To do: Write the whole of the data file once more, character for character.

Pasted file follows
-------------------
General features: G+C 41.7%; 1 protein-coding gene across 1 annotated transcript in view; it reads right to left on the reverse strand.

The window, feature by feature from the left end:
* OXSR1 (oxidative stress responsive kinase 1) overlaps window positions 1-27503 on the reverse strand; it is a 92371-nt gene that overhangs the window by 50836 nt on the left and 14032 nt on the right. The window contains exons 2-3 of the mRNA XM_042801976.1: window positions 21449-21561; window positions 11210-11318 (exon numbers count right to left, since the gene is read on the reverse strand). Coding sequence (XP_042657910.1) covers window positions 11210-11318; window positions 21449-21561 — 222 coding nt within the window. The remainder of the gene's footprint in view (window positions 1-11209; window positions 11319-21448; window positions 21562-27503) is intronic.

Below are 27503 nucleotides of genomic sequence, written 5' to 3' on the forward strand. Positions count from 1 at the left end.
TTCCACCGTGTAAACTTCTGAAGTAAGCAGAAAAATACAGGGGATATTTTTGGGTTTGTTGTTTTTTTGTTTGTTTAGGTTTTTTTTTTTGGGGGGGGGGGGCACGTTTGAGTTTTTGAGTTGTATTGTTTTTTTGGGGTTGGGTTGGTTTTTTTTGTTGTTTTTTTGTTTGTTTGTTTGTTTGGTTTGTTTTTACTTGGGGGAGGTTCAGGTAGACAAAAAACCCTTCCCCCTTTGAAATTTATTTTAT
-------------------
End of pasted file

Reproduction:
General features: G+C 41.7%; 1 protein-coding gene across 1 annotated transcript in view; it reads right to left on the reverse strand.

The window, feature by feature from the left end:
* OXSR1 (oxidative stress responsive kinase 1) overlaps window positions 1-27503 on the reverse strand; it is a 92371-nt gene that overhangs the window by 50836 nt on the left and 14032 nt on the right. The window contains exons 2-3 of the mRNA XM_042801976.1: window positions 21449-21561; window positions 11210-11318 (exon numbers count right to left, since the gene is read on the reverse strand). Coding sequence (XP_042657910.1) covers window positions 11210-11318; window positions 21449-21561 — 222 coding nt within the window. The remainder of the gene's footprint in view (window positions 1-11209; window positions 11319-21448; window positions 21562-27503) is intronic.

Below are 27503 nucleotides of genomic sequence, written 5' to 3' on the forward strand. Positions count from 1 at the left end.
TTCCACCGTGTAAACTTCTGAAGTAAGCAGAAAAATACAGGGGATATTTTTGGGTTTGTTGTTTTTTTGTTTGTTTAGGTTTTTTTTTTTGGGGGGGGGGGGCACGTTTGAGTTTTTGAGTTGTATTGTTTTTTTGGGGTTGGGTTGGTTTTTTTTGTTGTTTTTTTGTTTGTTTGTTTGTTTGGTTTGTTTTTACTTGGGGGAGGTTCAGGTAGACAAAAAACCCTTCCCCCTTTGAAATTTATTTTAT